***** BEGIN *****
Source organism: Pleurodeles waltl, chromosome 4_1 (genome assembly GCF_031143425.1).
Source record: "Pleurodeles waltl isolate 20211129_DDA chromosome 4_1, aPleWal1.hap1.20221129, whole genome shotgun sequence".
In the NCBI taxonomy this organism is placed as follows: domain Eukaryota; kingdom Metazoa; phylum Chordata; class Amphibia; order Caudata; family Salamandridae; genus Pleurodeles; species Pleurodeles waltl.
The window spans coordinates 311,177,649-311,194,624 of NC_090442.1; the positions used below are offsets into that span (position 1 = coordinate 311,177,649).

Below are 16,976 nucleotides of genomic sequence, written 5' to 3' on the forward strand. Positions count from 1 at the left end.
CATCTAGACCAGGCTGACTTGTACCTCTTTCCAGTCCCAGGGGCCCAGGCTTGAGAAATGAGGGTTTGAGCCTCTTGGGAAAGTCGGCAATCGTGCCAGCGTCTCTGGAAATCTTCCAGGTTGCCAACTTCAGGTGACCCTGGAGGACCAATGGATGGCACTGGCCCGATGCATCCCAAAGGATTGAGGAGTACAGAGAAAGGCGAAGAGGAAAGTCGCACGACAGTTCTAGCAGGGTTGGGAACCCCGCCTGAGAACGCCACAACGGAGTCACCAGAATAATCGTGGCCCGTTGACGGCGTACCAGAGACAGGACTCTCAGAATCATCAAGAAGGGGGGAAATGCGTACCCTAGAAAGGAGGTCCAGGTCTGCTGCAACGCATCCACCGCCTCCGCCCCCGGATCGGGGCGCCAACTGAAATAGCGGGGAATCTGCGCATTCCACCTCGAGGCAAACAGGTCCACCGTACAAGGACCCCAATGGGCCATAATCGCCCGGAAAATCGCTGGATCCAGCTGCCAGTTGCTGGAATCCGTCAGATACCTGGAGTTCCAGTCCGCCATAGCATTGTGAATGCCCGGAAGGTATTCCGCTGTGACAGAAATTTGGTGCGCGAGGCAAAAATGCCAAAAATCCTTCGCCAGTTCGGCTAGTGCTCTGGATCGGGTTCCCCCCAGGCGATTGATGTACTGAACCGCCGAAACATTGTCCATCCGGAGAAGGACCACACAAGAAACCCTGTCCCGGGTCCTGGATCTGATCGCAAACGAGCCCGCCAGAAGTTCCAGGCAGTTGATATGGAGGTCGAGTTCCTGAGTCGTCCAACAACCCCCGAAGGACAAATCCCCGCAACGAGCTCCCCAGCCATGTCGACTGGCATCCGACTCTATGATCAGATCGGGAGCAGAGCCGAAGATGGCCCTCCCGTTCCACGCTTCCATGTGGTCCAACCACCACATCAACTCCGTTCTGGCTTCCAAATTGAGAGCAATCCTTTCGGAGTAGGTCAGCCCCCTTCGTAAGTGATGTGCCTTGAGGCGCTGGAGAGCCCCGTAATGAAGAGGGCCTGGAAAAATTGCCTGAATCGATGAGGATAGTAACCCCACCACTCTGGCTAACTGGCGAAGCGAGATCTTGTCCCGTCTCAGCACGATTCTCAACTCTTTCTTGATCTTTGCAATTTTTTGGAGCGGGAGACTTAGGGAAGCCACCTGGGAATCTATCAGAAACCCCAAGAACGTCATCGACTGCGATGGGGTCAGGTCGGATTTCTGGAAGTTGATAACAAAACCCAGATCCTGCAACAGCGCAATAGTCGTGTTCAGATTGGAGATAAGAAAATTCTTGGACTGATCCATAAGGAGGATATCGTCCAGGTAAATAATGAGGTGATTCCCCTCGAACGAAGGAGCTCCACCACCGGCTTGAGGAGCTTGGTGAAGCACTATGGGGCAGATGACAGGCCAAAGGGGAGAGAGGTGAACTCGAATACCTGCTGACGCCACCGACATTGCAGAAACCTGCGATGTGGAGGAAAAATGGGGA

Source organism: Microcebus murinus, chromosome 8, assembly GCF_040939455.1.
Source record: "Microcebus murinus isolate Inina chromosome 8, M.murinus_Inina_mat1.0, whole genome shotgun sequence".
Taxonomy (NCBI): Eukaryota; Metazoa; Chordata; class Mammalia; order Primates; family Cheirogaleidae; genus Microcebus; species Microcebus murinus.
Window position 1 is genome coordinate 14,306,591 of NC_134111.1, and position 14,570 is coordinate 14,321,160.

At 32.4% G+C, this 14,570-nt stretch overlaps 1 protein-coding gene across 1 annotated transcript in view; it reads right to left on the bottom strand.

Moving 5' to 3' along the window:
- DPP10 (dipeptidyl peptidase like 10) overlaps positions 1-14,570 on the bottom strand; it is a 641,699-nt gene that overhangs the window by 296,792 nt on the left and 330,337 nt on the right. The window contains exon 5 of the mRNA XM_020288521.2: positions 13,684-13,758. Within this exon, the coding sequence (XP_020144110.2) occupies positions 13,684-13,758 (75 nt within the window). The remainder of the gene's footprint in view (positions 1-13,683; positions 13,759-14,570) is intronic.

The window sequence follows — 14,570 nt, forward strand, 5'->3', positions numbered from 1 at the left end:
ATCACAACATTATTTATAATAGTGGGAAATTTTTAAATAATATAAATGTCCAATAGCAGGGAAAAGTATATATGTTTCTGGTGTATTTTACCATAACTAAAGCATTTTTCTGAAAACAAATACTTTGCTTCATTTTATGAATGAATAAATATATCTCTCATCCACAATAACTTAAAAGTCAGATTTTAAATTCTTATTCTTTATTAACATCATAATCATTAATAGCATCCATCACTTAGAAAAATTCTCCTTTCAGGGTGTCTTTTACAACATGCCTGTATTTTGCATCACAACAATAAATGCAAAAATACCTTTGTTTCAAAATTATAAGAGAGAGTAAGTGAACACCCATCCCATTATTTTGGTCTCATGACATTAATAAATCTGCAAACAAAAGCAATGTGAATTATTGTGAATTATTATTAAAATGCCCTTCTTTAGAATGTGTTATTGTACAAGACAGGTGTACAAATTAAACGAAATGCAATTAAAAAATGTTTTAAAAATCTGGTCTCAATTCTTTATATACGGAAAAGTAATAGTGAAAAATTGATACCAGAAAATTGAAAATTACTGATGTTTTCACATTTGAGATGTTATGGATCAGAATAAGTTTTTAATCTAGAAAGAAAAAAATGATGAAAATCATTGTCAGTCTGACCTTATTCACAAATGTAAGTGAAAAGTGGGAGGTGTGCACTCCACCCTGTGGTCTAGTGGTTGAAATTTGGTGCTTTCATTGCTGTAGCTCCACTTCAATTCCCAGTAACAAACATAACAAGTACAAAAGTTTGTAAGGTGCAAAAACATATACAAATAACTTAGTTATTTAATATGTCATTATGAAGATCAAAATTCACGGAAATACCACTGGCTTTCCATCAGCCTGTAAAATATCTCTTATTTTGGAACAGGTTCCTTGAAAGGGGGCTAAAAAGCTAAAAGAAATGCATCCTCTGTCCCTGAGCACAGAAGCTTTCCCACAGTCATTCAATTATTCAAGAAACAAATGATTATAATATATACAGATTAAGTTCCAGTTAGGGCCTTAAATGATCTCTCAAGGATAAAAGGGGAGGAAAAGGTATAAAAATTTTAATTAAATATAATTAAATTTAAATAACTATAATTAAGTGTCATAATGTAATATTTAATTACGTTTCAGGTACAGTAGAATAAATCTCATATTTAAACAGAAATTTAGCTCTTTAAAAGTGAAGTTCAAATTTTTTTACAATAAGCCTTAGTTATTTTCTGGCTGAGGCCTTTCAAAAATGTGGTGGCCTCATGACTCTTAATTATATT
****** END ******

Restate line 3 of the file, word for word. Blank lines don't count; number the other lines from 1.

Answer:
In the NCBI taxonomy this organism is placed as follows: domain Eukaryota; kingdom Metazoa; phylum Chordata; class Amphibia; order Caudata; family Salamandridae; genus Pleurodeles; species Pleurodeles waltl.